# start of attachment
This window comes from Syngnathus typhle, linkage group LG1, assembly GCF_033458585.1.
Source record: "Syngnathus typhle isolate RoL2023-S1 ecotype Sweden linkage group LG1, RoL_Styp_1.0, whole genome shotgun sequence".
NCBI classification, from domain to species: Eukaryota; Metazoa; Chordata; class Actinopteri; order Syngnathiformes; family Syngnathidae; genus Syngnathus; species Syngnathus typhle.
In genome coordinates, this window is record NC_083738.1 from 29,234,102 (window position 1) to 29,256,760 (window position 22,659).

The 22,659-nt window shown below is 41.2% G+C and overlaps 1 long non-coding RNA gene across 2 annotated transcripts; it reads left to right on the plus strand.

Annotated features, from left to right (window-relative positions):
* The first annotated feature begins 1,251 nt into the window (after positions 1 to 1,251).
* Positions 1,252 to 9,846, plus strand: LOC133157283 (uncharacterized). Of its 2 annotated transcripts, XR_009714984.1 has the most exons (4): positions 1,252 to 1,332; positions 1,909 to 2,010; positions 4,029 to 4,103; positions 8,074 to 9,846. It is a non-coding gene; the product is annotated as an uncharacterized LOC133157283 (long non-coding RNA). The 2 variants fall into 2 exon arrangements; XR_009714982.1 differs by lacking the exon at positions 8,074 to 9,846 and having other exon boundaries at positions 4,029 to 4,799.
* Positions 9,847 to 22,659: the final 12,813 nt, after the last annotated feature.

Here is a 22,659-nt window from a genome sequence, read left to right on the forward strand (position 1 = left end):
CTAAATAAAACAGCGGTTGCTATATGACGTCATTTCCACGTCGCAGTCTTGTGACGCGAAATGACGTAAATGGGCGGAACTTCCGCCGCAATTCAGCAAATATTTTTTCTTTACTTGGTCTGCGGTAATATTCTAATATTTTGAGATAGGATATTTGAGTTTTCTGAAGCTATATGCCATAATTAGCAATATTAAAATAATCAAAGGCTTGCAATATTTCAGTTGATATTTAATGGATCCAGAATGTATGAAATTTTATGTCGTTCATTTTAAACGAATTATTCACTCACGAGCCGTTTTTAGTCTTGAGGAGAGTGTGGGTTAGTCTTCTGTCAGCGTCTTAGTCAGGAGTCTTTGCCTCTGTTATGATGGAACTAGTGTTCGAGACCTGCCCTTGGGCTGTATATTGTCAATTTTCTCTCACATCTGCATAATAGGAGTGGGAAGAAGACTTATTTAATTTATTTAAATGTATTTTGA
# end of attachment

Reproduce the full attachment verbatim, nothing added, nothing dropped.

This window comes from Syngnathus typhle, linkage group LG1, assembly GCF_033458585.1.
Source record: "Syngnathus typhle isolate RoL2023-S1 ecotype Sweden linkage group LG1, RoL_Styp_1.0, whole genome shotgun sequence".
NCBI classification, from domain to species: Eukaryota; Metazoa; Chordata; class Actinopteri; order Syngnathiformes; family Syngnathidae; genus Syngnathus; species Syngnathus typhle.
In genome coordinates, this window is record NC_083738.1 from 29,234,102 (window position 1) to 29,256,760 (window position 22,659).

The 22,659-nt window shown below is 41.2% G+C and overlaps 1 long non-coding RNA gene across 2 annotated transcripts; it reads left to right on the plus strand.

Annotated features, from left to right (window-relative positions):
* The first annotated feature begins 1,251 nt into the window (after positions 1 to 1,251).
* Positions 1,252 to 9,846, plus strand: LOC133157283 (uncharacterized). Of its 2 annotated transcripts, XR_009714984.1 has the most exons (4): positions 1,252 to 1,332; positions 1,909 to 2,010; positions 4,029 to 4,103; positions 8,074 to 9,846. It is a non-coding gene; the product is annotated as an uncharacterized LOC133157283 (long non-coding RNA). The 2 variants fall into 2 exon arrangements; XR_009714982.1 differs by lacking the exon at positions 8,074 to 9,846 and having other exon boundaries at positions 4,029 to 4,799.
* Positions 9,847 to 22,659: the final 12,813 nt, after the last annotated feature.

Here is a 22,659-nt window from a genome sequence, read left to right on the forward strand (position 1 = left end):
CTAAATAAAACAGCGGTTGCTATATGACGTCATTTCCACGTCGCAGTCTTGTGACGCGAAATGACGTAAATGGGCGGAACTTCCGCCGCAATTCAGCAAATATTTTTTCTTTACTTGGTCTGCGGTAATATTCTAATATTTTGAGATAGGATATTTGAGTTTTCTGAAGCTATATGCCATAATTAGCAATATTAAAATAATCAAAGGCTTGCAATATTTCAGTTGATATTTAATGGATCCAGAATGTATGAAATTTTATGTCGTTCATTTTAAACGAATTATTCACTCACGAGCCGTTTTTAGTCTTGAGGAGAGTGTGGGTTAGTCTTCTGTCAGCGTCTTAGTCAGGAGTCTTTGCCTCTGTTATGATGGAACTAGTGTTCGAGACCTGCCCTTGGGCTGTATATTGTCAATTTTCTCTCACATCTGCATAATAGGAGTGGGAAGAAGACTTATTTAATTTATTTAAATGTATTTTGA